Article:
What to Know About Roth 401(k)

A traditional 401(k) plan lowers your taxable income as you save for your retirement. Only once you start receiving distributions from the account, usually at retirement, do you pay taxes on that money.

The new Roth 401(k), taking effect on January 1, 2006, combines the future tax benefits of a Roth IRA with the features of your employer's 401(k) plan. Where a traditional 401(k) takes out your contribution before your salary is taxed, the Roth 401(k) takes out contributions after taxes. When you retire, the withdrawals you make from your Roth 401(k) will be tax-free. Because money grows at compounded interest, the possible tax savings could be worthwhile.

The Roth 401(k) has potential benefits for:

Younger workers or those in lower tax brackets. As they build their careers, their incomes may grow as well, which could put them in a higher tax bracket at retirement.

People in higher tax brackets because of their age or career track. Many can't participate in a Roth IRA because their income, or their and their spouse's combined income, is too high for a Roth IRA. The salary limits on the traditional Roth do not apply to Roth 401(k)s.

It is your employer's decision whether it will offer the Roth 401(k) to you. You should know that:

  • The Roth 401(k) has the same contribution limits as a traditional 401(k): $15,000 for 2006, with an extra $5,000 catch-up provision for people age 50 and older. You can designate contributions to your 401(k) account as Roth 401(k) contributions, or you can split the money between both types of accounts. But your total contribution to both cannot exceed these limits.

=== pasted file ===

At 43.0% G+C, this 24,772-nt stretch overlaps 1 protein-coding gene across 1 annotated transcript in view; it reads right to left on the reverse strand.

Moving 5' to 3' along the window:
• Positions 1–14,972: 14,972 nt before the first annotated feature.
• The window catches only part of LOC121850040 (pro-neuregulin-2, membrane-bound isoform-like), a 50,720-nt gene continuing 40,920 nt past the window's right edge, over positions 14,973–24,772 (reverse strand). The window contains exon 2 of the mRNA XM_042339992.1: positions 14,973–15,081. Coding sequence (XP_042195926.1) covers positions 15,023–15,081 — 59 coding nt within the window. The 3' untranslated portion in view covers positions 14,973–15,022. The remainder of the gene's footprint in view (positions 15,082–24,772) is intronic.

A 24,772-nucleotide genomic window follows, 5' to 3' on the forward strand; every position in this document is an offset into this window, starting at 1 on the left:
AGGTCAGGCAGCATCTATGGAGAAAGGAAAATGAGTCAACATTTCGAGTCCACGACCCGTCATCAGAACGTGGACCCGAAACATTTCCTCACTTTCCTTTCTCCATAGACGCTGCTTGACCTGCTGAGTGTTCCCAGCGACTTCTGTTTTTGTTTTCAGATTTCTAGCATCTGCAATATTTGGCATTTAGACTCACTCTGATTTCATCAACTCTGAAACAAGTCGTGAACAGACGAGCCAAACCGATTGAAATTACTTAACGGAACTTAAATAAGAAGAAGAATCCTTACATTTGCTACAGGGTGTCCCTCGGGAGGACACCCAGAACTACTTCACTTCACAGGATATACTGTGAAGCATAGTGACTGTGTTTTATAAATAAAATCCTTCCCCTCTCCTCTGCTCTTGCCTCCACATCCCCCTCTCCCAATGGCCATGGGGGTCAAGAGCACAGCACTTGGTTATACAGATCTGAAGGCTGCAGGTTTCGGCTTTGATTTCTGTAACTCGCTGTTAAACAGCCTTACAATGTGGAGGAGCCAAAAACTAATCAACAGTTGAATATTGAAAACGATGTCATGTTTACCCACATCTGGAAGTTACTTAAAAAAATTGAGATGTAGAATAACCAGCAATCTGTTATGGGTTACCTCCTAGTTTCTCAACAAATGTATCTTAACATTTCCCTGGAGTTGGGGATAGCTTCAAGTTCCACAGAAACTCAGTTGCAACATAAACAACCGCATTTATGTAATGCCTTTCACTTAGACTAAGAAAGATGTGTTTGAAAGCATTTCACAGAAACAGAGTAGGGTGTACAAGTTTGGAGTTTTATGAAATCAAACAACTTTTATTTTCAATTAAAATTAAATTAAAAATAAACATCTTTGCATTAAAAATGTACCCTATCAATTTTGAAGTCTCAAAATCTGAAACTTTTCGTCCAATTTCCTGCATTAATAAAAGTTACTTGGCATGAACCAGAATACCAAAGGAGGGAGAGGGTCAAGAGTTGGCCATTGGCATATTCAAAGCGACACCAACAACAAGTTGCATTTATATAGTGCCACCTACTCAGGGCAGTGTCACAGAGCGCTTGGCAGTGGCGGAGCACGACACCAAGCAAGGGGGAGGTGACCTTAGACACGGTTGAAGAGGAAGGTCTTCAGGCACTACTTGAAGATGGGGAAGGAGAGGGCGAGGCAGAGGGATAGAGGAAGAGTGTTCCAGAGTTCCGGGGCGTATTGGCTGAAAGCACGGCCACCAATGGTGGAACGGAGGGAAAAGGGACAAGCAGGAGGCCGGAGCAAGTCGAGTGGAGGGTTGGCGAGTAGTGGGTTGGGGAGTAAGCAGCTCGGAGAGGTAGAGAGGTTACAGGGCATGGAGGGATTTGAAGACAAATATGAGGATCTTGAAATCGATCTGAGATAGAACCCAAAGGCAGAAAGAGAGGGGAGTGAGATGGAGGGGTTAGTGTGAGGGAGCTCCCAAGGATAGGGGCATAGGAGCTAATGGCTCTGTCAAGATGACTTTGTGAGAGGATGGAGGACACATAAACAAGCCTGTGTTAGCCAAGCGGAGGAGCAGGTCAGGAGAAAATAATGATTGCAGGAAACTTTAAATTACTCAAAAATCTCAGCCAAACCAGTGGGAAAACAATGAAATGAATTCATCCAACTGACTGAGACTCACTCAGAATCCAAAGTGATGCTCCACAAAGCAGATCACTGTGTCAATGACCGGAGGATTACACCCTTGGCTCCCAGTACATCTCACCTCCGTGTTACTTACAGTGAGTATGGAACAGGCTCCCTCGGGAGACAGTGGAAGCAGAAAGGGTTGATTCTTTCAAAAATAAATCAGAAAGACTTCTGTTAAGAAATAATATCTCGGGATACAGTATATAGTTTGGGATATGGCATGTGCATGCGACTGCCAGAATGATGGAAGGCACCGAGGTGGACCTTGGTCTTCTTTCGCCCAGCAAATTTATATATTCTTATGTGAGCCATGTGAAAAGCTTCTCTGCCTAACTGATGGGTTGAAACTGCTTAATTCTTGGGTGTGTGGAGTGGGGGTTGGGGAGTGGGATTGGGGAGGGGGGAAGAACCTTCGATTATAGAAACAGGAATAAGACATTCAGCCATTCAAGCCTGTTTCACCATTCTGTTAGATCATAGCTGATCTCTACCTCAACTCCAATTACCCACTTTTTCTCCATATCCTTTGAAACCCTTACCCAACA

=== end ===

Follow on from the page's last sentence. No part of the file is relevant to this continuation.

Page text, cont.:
• You must have your Roth 401(k) account for five years. Your specific plan will tell you when you can begin collecting money penalty-free; otherwise, early withdrawals get penalized at 10 percent.
  • Any 401(k) match by your employer to your Roth 401(k) will be on a pretax basis and will be taxed upon withdrawal.
  • The Roth 401(k) is not yet a permanent option. This is because no one can foresee how this will affect tax revenue. If Congress ends the Roth 401(k) in 2010, you will be able to roll the money into a regular Roth IRA. But you won't be able to make further Roth 401(k) contributions.
  • Your tax savings will depend upon your future tax bracket, earnings, and marital status. But, in recent years, the government has reduced tax rates and the number of brackets. There is no guarantee that you'll benefit from a Roth 401(k) just because you'll suddenly be in a lower tax bracket after retirement.

What should you do? Can you afford to postpone the immediate tax benefits of a regular 401(k) in exchange for the future gratification of tax-free withdrawals when you retire? That's up to you and your financial professional.